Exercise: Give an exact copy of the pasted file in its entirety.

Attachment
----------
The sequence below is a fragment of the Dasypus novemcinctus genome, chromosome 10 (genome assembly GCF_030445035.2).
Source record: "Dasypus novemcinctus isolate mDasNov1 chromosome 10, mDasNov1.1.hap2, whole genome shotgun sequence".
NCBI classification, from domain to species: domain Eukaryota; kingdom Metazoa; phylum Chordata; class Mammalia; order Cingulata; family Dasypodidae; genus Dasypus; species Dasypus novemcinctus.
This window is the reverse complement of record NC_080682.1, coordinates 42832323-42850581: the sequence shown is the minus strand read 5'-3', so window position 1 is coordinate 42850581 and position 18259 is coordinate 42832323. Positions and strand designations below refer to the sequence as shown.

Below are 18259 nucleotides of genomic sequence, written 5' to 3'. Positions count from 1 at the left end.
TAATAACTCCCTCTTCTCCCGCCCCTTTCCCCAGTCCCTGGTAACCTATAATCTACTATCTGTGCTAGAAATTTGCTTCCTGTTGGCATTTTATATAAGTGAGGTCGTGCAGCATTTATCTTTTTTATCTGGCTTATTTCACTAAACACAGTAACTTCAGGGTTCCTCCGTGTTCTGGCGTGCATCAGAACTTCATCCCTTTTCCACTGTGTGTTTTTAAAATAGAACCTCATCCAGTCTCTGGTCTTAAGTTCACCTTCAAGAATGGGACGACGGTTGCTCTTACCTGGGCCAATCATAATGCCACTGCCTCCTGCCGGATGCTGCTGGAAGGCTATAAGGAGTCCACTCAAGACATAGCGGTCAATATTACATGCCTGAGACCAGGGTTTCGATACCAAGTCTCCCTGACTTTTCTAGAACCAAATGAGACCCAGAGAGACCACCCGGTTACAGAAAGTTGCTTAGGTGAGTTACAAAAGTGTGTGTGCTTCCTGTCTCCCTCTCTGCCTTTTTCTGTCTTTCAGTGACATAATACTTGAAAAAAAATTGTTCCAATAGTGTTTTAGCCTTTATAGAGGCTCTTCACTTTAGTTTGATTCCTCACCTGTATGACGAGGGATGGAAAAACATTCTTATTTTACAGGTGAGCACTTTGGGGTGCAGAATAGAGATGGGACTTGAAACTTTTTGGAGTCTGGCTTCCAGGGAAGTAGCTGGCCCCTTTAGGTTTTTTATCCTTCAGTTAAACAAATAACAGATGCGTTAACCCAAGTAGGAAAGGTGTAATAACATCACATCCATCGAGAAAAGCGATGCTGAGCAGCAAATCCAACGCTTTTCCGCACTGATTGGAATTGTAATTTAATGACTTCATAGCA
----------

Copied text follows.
The sequence below is a fragment of the Dasypus novemcinctus genome, chromosome 10 (genome assembly GCF_030445035.2).
Source record: "Dasypus novemcinctus isolate mDasNov1 chromosome 10, mDasNov1.1.hap2, whole genome shotgun sequence".
NCBI classification, from domain to species: domain Eukaryota; kingdom Metazoa; phylum Chordata; class Mammalia; order Cingulata; family Dasypodidae; genus Dasypus; species Dasypus novemcinctus.
This window is the reverse complement of record NC_080682.1, coordinates 42832323-42850581: the sequence shown is the minus strand read 5'-3', so window position 1 is coordinate 42850581 and position 18259 is coordinate 42832323. Positions and strand designations below refer to the sequence as shown.

Below are 18259 nucleotides of genomic sequence, written 5' to 3'. Positions count from 1 at the left end.
TAATAACTCCCTCTTCTCCCGCCCCTTTCCCCAGTCCCTGGTAACCTATAATCTACTATCTGTGCTAGAAATTTGCTTCCTGTTGGCATTTTATATAAGTGAGGTCGTGCAGCATTTATCTTTTTTATCTGGCTTATTTCACTAAACACAGTAACTTCAGGGTTCCTCCGTGTTCTGGCGTGCATCAGAACTTCATCCCTTTTCCACTGTGTGTTTTTAAAATAGAACCTCATCCAGTCTCTGGTCTTAAGTTCACCTTCAAGAATGGGACGACGGTTGCTCTTACCTGGGCCAATCATAATGCCACTGCCTCCTGCCGGATGCTGCTGGAAGGCTATAAGGAGTCCACTCAAGACATAGCGGTCAATATTACATGCCTGAGACCAGGGTTTCGATACCAAGTCTCCCTGACTTTTCTAGAACCAAATGAGACCCAGAGAGACCACCCGGTTACAGAAAGTTGCTTAGGTGAGTTACAAAAGTGTGTGTGCTTCCTGTCTCCCTCTCTGCCTTTTTCTGTCTTTCAGTGACATAATACTTGAAAAAAAATTGTTCCAATAGTGTTTTAGCCTTTATAGAGGCTCTTCACTTTAGTTTGATTCCTCACCTGTATGACGAGGGATGGAAAAACATTCTTATTTTACAGGTGAGCACTTTGGGGTGCAGAATAGAGATGGGACTTGAAACTTTTTGGAGTCTGGCTTCCAGGGAAGTAGCTGGCCCCTTTAGGTTTTTTATCCTTCAGTTAAACAAATAACAGATGCGTTAACCCAAGTAGGAAAGGTGTAATAACATCACATCCATCGAGAAAAGCGATGCTGAGCAGCAAATCCAACGCTTTTCCGCACTGATTGGAATTGTAATTTAATGACTTCATAGCA